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Optical constant that describes the strength of the Faraday Effect for a particular material.

The Verdet constant for most materials is extremely small and is wavelength dependent. It is strongest in substances containing paramagnetic ions such as terbium. The highest Verdet constants are found in terbium doped dense flint glasses or in crystals of terbium gallium garnet (TGG). This material has excellent transparency properties and is very resistant to laser damage.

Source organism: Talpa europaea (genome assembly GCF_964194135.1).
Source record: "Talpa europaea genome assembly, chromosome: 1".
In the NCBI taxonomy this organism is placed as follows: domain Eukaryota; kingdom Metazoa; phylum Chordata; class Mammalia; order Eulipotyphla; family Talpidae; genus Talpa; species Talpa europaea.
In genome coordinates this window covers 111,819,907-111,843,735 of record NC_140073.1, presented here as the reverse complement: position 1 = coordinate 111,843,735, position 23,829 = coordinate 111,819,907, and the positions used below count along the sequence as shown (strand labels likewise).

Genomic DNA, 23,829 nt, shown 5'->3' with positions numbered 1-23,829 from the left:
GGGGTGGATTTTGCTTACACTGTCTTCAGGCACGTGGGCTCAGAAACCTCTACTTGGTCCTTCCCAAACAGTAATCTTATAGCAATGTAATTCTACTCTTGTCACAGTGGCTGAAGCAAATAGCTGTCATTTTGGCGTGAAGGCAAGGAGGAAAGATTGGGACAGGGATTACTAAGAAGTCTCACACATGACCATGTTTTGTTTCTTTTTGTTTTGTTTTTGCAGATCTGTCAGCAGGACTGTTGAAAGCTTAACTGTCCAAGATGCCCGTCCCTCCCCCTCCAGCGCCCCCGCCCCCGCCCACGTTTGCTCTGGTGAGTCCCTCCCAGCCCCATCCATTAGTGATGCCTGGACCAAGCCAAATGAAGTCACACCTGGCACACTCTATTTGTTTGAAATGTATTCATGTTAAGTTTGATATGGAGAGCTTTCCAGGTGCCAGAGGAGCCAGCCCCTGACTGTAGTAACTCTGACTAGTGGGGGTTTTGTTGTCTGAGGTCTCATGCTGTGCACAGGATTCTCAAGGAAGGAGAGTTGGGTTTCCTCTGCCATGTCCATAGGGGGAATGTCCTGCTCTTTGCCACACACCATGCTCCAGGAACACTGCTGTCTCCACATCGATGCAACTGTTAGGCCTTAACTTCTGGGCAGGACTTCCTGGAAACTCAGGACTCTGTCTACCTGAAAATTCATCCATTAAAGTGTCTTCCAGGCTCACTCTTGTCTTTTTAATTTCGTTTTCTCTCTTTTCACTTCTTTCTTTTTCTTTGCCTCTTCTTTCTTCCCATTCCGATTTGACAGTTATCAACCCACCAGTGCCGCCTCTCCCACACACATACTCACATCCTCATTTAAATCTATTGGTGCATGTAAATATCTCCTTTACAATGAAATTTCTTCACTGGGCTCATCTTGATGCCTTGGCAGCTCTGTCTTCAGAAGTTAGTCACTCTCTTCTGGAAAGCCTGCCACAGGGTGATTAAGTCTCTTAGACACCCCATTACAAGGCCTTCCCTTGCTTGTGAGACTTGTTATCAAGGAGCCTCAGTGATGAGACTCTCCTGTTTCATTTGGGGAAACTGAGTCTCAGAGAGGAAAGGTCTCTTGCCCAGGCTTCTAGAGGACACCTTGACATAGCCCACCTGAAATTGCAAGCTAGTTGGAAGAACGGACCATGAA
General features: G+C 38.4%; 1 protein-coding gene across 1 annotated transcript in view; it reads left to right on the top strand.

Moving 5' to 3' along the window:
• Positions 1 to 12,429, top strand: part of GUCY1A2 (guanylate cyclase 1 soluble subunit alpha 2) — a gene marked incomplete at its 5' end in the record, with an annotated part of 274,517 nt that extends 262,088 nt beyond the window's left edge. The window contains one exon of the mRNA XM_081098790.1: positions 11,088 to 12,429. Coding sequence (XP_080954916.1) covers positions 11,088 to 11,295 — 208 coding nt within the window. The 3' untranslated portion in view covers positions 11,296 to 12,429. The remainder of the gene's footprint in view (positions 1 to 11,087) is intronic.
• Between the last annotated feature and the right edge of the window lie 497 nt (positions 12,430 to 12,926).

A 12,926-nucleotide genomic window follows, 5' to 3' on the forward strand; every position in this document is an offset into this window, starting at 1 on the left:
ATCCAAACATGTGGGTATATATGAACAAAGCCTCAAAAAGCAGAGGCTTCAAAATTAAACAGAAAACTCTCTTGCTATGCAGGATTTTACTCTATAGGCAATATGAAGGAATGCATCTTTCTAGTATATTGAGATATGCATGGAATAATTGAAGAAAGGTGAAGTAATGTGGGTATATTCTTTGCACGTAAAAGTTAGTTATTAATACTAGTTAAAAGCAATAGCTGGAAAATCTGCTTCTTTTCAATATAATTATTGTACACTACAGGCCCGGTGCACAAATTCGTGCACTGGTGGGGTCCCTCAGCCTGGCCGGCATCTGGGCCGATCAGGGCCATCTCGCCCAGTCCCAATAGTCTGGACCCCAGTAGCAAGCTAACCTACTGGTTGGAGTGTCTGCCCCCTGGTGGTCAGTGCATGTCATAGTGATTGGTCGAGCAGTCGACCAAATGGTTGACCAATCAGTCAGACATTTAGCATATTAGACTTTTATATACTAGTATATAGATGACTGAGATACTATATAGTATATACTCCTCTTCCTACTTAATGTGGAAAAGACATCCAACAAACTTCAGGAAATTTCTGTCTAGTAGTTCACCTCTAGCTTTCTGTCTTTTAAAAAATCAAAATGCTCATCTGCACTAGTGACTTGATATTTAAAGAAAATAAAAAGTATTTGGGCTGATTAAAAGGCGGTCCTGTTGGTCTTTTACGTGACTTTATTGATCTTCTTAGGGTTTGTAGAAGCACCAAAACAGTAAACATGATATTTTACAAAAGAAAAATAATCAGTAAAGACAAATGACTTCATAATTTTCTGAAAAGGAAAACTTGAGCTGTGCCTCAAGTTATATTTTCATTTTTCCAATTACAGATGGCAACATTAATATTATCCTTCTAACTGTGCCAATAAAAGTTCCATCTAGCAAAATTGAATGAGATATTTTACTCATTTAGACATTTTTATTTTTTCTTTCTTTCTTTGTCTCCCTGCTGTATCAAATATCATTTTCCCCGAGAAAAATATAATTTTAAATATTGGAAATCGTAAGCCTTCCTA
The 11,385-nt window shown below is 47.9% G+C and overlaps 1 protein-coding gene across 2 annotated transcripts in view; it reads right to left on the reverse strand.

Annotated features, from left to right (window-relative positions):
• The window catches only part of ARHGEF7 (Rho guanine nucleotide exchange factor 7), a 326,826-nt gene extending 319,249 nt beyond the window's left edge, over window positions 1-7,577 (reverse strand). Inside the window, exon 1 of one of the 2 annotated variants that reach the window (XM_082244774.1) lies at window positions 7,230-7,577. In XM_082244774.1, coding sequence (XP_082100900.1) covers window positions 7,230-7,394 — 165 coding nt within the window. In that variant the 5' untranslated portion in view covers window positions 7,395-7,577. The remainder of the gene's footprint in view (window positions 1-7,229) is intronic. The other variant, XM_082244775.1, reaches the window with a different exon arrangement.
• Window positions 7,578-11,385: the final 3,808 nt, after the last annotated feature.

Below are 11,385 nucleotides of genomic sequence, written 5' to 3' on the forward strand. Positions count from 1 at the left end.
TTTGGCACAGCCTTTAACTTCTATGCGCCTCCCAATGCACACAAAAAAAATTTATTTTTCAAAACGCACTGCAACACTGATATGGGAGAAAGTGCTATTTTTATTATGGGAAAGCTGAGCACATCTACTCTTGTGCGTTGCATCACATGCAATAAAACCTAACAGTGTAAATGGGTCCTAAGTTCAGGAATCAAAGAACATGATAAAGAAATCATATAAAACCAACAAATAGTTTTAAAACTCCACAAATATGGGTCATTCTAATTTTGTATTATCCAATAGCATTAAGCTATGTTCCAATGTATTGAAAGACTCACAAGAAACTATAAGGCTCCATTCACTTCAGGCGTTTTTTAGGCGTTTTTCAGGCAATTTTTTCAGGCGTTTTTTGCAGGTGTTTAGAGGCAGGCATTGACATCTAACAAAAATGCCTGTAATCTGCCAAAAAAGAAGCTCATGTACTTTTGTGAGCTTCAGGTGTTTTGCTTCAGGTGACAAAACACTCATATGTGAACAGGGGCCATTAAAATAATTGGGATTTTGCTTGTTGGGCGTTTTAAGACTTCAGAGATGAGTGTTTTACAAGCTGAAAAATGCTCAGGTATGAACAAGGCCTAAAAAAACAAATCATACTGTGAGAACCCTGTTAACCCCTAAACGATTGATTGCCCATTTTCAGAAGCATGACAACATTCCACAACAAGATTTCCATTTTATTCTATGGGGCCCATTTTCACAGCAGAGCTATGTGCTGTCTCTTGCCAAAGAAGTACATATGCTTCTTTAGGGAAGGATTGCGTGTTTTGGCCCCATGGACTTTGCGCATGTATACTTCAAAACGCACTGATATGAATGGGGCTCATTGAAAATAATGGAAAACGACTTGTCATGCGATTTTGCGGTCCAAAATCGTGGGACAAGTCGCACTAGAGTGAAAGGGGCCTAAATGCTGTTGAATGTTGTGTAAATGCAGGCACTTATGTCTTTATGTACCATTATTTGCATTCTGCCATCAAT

Although the Faraday effect is not chromatic (i.e. it doesn't depend on wavelength), the Verdet constant is quite strongly a function of wavelength. At 632.8 nm, the Verdet constant for TGG is reported to be -134 rad T-1 whereas at 1064 nm, it has fallen to -40 rad T-1. This behavior means that the devices manufactured with a certain degree of rotation at one wavelength, will produce much less rotation at longer wavelengths. Many Faraday rotators and isolators are adjustable by varying the degree to which the active TGG rod is inserted into the magnetic field of the device. In this way, the device can be tuned for use with a range of lasers within the design range of the device. Truly broadband sources (such as ultra-short pulse lasers and the tunable vibronic lasers) will not see the same rotation across the whole wavelength band.